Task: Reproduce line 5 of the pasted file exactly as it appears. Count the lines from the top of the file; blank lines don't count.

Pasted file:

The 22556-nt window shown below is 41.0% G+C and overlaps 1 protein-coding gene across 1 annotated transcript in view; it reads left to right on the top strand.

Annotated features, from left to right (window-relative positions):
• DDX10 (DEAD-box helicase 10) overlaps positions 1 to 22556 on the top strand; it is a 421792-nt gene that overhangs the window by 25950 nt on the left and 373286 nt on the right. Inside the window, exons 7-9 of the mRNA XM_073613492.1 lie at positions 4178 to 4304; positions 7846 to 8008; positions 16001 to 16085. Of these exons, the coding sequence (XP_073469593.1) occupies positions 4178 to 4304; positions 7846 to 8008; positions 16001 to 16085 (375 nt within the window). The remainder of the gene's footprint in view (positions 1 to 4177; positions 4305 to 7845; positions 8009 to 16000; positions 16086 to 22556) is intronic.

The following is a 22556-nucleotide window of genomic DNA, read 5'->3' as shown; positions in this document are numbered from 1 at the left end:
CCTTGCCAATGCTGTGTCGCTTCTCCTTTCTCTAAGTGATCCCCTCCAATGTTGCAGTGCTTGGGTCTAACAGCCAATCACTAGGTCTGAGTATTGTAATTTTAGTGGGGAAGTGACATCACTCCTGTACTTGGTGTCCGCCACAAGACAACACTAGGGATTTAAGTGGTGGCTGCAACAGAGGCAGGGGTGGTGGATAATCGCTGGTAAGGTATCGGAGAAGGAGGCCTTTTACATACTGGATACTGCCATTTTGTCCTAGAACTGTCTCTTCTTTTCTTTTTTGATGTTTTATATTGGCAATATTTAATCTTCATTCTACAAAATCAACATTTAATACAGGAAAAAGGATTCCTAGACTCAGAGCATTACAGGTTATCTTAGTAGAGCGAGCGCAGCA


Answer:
CCTTGCCAATGCTGTGTCGCTTCTCCTTTCTCTAAGTGATCCCCTCCAATGTTGCAGTGCTTGGGTCTAACAGCCAATCACTAGGTCTGAGTATTGTAATTTTAGTGGGGAAGTGACATCACTCCTGTACTTGGTGTCCGCCACAAGACAACACTAGGGATTTAAGTGGTGGCTGCAACAGAGGCAGGGGTGGTGGATAATCGCTGGTAAGGTATCGGAGAAGGAGGCCTTTTACATACTGGATACTGCCATTTTGTCCTAGAACTGTCTCTTCTTTTCTTTTTTGATGTTTTATATTGGCAATATTTAATCTTCATTCTACAAAATCAACATTTAATACAGGAAAAAGGATTCCTAGACTCAGAGCATTACAGGTTATCTTAGTAGAGCGAGCGCAGCA